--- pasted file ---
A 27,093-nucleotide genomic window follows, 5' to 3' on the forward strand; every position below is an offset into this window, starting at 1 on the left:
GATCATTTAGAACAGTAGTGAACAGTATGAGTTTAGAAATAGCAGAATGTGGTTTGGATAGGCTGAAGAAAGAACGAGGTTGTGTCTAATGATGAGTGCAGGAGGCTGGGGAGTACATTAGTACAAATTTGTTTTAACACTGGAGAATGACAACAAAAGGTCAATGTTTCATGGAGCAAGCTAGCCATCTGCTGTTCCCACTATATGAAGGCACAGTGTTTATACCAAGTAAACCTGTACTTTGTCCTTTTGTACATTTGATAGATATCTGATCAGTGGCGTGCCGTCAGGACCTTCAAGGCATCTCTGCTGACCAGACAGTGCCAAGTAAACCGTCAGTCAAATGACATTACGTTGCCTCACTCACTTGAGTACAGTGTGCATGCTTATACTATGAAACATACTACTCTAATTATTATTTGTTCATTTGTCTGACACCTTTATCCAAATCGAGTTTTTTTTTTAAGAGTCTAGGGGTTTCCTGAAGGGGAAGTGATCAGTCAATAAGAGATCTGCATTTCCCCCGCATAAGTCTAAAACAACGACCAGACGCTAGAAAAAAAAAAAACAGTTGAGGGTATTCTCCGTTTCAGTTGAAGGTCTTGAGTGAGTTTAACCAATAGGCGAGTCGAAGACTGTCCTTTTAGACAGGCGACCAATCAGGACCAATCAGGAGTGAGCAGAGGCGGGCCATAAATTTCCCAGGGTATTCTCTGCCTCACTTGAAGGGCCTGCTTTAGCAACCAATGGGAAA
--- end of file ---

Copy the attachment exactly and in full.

A 27,093-nucleotide genomic window follows, 5' to 3' on the forward strand; every position below is an offset into this window, starting at 1 on the left:
GATCATTTAGAACAGTAGTGAACAGTATGAGTTTAGAAATAGCAGAATGTGGTTTGGATAGGCTGAAGAAAGAACGAGGTTGTGTCTAATGATGAGTGCAGGAGGCTGGGGAGTACATTAGTACAAATTTGTTTTAACACTGGAGAATGACAACAAAAGGTCAATGTTTCATGGAGCAAGCTAGCCATCTGCTGTTCCCACTATATGAAGGCACAGTGTTTATACCAAGTAAACCTGTACTTTGTCCTTTTGTACATTTGATAGATATCTGATCAGTGGCGTGCCGTCAGGACCTTCAAGGCATCTCTGCTGACCAGACAGTGCCAAGTAAACCGTCAGTCAAATGACATTACGTTGCCTCACTCACTTGAGTACAGTGTGCATGCTTATACTATGAAACATACTACTCTAATTATTATTTGTTCATTTGTCTGACACCTTTATCCAAATCGAGTTTTTTTTTTAAGAGTCTAGGGGTTTCCTGAAGGGGAAGTGATCAGTCAATAAGAGATCTGCATTTCCCCCGCATAAGTCTAAAACAACGACCAGACGCTAGAAAAAAAAAAAACAGTTGAGGGTATTCTCCGTTTCAGTTGAAGGTCTTGAGTGAGTTTAACCAATAGGCGAGTCGAAGACTGTCCTTTTAGACAGGCGACCAATCAGGACCAATCAGGAGTGAGCAGAGGCGGGCCATAAATTTCCCAGGGTATTCTCTGCCTCACTTGAAGGGCCTGCTTTAGCAACCAATGGGAAA